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A quick update on Comet ISON: It brightened quite a bit last night, and then started dimming. Itâs still going strong, but itâs unclear exactly whatâs happening to the comet itself.
Hereâs a shot taken by the SOHO satellite that shows ISON as of Thursday, Nov. 28 at 15:34 UTC (10:34 EST):
As you can see itâs still pretty bright, but it was far brighter a few hours earlier. Remember, comets are rocks, gravel, and dust held together by ice. When the ice warms, it turns into a gas, creating the fuzzy coma and long tail. That gas and dust reflect sunlight and make the comet bright.
Here's a wider field view, also from SOHO:
The tail is pretty impressive! But it's definitely dimmer than it was last night.
Itâs possible that the brightening earlier was due to a pocket of gas erupting. Itâs also possible the brightening was normal (it is getting closer to the Sun after all!) and for some reason the supply of ice turning into gas got choked off. It could also be that the solid nucleus of the comet disrupted, making it very bright for a short time, and then starting to fade.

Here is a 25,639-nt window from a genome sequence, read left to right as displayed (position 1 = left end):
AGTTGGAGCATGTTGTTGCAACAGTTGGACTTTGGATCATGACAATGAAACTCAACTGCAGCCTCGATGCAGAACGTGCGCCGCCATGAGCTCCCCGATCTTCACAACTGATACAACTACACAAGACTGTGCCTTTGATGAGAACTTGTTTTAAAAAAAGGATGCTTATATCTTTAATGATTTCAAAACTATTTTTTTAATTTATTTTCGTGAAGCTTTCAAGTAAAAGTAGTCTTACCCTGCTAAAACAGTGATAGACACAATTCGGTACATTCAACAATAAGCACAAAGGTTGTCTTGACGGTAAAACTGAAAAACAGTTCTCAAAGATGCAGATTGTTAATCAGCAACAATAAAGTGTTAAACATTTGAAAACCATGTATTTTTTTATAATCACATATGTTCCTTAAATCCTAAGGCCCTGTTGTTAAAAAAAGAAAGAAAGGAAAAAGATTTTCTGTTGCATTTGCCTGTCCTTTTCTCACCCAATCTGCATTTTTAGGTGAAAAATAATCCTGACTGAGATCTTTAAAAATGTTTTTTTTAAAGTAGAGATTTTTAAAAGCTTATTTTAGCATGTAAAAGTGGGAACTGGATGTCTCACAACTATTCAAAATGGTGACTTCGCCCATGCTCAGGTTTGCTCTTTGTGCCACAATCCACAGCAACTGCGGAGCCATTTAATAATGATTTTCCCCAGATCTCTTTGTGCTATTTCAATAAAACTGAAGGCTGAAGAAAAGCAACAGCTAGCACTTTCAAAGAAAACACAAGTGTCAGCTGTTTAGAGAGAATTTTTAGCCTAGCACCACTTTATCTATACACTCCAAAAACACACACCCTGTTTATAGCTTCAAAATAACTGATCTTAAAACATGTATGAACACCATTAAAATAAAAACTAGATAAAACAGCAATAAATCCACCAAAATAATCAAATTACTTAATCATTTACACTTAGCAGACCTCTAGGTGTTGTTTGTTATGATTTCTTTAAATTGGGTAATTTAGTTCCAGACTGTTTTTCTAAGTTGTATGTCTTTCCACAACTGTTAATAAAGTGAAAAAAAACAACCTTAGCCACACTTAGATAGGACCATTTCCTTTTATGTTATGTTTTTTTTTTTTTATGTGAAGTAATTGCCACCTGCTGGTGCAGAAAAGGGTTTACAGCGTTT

Thereâs no real way to know right now. Iâm seeing lots of speculative chatter in various places, but nothing definitive. Â
Iâll note the comet is close enough to the Sun that the rock on the surface is hot enough to vaporize, so the physical situation near the nucleus is complicated.
It reaches perihelion (closest point to the Sun) at about 18:37 UTC (1:37 EST) today, when it will be about 1.1 million km (700,000 miles) above the Sunâs surface, and moving at better than 360 kilometers per second (225 miles/second).
Iâll have more info soon. And donât forget, Iâll be participating in the NASA live Google+ Hangout which starst at 18:00 UTC (1:00 p.m. EST). Iâll have the video feed embedded in a blog post here. Stay Tuned!